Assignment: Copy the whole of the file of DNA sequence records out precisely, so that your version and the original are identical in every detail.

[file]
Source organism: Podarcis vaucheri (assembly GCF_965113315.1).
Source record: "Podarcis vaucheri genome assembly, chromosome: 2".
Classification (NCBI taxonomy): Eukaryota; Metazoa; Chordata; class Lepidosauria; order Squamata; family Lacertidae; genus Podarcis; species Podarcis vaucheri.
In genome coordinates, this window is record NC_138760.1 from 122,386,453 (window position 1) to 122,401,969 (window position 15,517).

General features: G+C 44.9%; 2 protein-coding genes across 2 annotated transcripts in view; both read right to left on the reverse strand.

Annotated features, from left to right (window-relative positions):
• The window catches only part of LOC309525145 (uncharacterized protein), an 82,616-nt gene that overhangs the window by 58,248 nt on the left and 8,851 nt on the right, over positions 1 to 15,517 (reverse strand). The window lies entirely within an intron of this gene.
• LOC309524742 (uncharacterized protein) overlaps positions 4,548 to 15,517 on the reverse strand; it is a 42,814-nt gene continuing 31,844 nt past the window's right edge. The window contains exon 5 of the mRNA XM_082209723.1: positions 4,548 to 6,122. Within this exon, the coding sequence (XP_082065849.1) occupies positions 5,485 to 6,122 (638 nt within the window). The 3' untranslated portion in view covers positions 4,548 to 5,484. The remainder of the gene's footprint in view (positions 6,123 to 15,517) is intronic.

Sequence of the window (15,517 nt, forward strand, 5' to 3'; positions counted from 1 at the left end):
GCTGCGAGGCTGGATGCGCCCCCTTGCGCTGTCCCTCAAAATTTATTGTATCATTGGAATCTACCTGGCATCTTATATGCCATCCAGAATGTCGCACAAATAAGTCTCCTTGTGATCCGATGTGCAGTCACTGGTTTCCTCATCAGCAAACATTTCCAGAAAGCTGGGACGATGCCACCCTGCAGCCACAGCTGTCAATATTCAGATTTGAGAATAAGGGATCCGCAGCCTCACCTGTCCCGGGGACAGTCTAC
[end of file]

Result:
Source organism: Podarcis vaucheri (assembly GCF_965113315.1).
Source record: "Podarcis vaucheri genome assembly, chromosome: 2".
Classification (NCBI taxonomy): Eukaryota; Metazoa; Chordata; class Lepidosauria; order Squamata; family Lacertidae; genus Podarcis; species Podarcis vaucheri.
In genome coordinates, this window is record NC_138760.1 from 122,386,453 (window position 1) to 122,401,969 (window position 15,517).

General features: G+C 44.9%; 2 protein-coding genes across 2 annotated transcripts in view; both read right to left on the reverse strand.

Annotated features, from left to right (window-relative positions):
• The window catches only part of LOC309525145 (uncharacterized protein), an 82,616-nt gene that overhangs the window by 58,248 nt on the left and 8,851 nt on the right, over positions 1 to 15,517 (reverse strand). The window lies entirely within an intron of this gene.
• LOC309524742 (uncharacterized protein) overlaps positions 4,548 to 15,517 on the reverse strand; it is a 42,814-nt gene continuing 31,844 nt past the window's right edge. The window contains exon 5 of the mRNA XM_082209723.1: positions 4,548 to 6,122. Within this exon, the coding sequence (XP_082065849.1) occupies positions 5,485 to 6,122 (638 nt within the window). The 3' untranslated portion in view covers positions 4,548 to 5,484. The remainder of the gene's footprint in view (positions 6,123 to 15,517) is intronic.

Sequence of the window (15,517 nt, forward strand, 5' to 3'; positions counted from 1 at the left end):
GCTGCGAGGCTGGATGCGCCCCCTTGCGCTGTCCCTCAAAATTTATTGTATCATTGGAATCTACCTGGCATCTTATATGCCATCCAGAATGTCGCACAAATAAGTCTCCTTGTGATCCGATGTGCAGTCACTGGTTTCCTCATCAGCAAACATTTCCAGAAAGCTGGGACGATGCCACCCTGCAGCCACAGCTGTCAATATTCAGATTTGAGAATAAGGGATCCGCAGCCTCACCTGTCCCGGGGACAGTCTAC